# Solve for the Following Problems

Mar 11th, 2014
KateS
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Predation Homework                                                     Predation Homework.doc

1. Oystercatchers are wading birds that eat a wide range of food common in intertidal areas. Observation of oystercatchers showed that when feeding on mussels these birds would crack the mussels open with their beaks. The figures to the right show the size distribution of available mussels and the size distribution of the mussels consumed by oystercatchers. The x-axis is mussle length and the y-axis is the frequency of that size of mussle in the population. What accounts for this difference between the two figures? Use the optimal foraging equation to explain your answer.

2. Lotka-Voltera Predation in Populus: In the main menu, select Continuous Predator-Prey Models (Model>Multi-species Models>Continuous Predator-Prey Models), then select Lotka-Volterra in Model Type. The “C” term in Populus is the same as the “a” term in the equations we saw in class. The “g” term is our “fa”. a. While viewing the predator-prey phase plane, examine the consequence of starting with different numbers of predators and prey. Do different initial numbers of predator and prey affect the dynamics? In what way (what is and what isn't affected)? b. Start with the default values. Leaving other values at their default levels, experiment by increasing the starvation rate (d2) that predators suffer in the absence of prey. Recall that this number is subtracted from dP/dt, so a large value means an increasingly negative effect. What two effects does increasing the predator's vulnerability to starvation have on predator-prey dynamics? Look at both graph types as you do this. c. Now return to the default values and experiment with increases in the intrinsic rate of increase for prey (r1). This is the rate at which prey would increase (exponentially) in the absence of predation. What effect does increasing the prey's intrinsic rate of increase have on predator-prey dynamics? d. Now return to the default values and make prey growth density dependent, using the check box (D-D Prey). What does this do to the isoclines? Why? What effect does increasing or decreasing K have? How does the changed isocline due to density-dependence alter the dynamics?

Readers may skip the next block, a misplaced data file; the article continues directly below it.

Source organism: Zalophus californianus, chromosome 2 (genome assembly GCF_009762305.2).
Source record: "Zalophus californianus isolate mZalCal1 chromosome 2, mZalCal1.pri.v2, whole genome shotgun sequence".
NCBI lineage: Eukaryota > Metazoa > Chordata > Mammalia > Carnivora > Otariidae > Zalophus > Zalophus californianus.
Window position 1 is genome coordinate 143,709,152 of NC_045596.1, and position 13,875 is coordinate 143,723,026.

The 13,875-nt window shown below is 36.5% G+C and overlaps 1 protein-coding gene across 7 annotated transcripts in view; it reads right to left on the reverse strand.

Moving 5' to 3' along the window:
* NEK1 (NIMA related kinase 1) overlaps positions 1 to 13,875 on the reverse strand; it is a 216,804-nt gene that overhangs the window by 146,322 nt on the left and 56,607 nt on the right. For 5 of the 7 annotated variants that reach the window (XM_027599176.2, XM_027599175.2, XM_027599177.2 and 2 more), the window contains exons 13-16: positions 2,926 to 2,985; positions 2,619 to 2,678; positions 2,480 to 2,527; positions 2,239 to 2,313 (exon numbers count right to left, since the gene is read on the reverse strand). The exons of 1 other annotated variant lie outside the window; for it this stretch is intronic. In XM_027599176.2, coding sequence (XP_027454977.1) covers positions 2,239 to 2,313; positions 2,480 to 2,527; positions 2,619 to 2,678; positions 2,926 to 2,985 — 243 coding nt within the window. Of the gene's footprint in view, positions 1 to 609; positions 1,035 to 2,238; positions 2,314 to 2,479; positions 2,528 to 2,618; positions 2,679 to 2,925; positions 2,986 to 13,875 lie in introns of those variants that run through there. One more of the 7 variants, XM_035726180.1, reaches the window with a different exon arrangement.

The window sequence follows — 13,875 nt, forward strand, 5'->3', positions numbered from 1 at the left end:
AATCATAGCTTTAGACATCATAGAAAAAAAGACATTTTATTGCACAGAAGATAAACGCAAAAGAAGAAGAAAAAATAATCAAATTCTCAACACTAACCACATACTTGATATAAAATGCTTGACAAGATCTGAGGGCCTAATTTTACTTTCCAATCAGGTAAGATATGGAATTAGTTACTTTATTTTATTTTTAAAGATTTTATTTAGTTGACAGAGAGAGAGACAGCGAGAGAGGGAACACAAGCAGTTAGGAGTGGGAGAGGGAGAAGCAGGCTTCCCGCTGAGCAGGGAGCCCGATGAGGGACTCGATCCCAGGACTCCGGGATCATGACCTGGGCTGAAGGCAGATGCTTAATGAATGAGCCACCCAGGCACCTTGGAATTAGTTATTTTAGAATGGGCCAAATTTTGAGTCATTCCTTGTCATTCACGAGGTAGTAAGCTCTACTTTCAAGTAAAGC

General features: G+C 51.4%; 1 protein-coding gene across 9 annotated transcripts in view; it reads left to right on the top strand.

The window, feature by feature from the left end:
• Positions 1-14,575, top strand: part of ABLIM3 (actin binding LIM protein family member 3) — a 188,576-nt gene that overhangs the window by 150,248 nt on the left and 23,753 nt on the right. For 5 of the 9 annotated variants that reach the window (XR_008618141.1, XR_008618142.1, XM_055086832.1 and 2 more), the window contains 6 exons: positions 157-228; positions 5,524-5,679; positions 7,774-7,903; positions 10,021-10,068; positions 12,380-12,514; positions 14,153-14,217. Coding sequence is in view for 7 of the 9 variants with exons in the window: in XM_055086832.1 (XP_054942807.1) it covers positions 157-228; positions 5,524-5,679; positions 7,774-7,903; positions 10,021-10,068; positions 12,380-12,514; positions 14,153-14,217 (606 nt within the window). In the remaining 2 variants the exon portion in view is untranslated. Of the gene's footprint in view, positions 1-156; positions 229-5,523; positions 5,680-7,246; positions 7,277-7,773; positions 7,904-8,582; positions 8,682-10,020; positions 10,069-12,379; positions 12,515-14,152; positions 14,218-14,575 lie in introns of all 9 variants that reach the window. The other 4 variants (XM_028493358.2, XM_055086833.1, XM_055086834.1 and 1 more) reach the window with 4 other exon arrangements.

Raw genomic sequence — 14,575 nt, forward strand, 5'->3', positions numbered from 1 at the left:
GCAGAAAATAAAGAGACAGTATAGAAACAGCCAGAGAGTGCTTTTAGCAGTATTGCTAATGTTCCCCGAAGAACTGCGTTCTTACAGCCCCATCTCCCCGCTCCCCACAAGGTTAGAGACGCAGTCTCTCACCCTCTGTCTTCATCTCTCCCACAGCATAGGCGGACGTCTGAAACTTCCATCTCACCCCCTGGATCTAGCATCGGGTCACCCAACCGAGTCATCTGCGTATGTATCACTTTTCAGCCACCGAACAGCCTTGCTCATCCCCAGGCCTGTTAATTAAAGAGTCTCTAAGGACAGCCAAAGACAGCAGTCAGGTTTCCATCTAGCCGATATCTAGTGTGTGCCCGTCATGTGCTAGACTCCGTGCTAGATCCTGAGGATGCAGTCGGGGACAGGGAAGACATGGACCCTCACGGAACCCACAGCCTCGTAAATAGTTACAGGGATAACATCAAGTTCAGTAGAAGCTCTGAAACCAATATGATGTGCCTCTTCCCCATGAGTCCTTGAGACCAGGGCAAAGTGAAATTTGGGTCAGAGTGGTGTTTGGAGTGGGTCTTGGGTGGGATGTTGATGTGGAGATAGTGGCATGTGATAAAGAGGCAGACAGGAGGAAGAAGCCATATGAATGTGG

Predation Homework.doc3. Lotka-Volterra on your own (Without Poplus). Suppose that spider and fly populations are descried by Lotka-Volterra dynamics Start with these initial parameters: r = 0.1, q = 0.5, a = 0.001 and f = 1 You start with 200 spiders and Predation Homework.doc600 flies. a. Explain what r, q, a and f stand for and how to translate them. For example – how is f defined, and what does at f of 1 mean for spiders? b. After one generation, how many spiders and how many flies will exist in the community? Show your work. c. Plot the zero-growth isoclines and show graphically how the size of each group is expected to change in both the short term and the long term. 4. Of the Type I, II and III functional responses, which one is modeled by the Lotka-Volterra predator-prey model? Explain the features of the model that generate this type of response.

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Mar 15th, 2014
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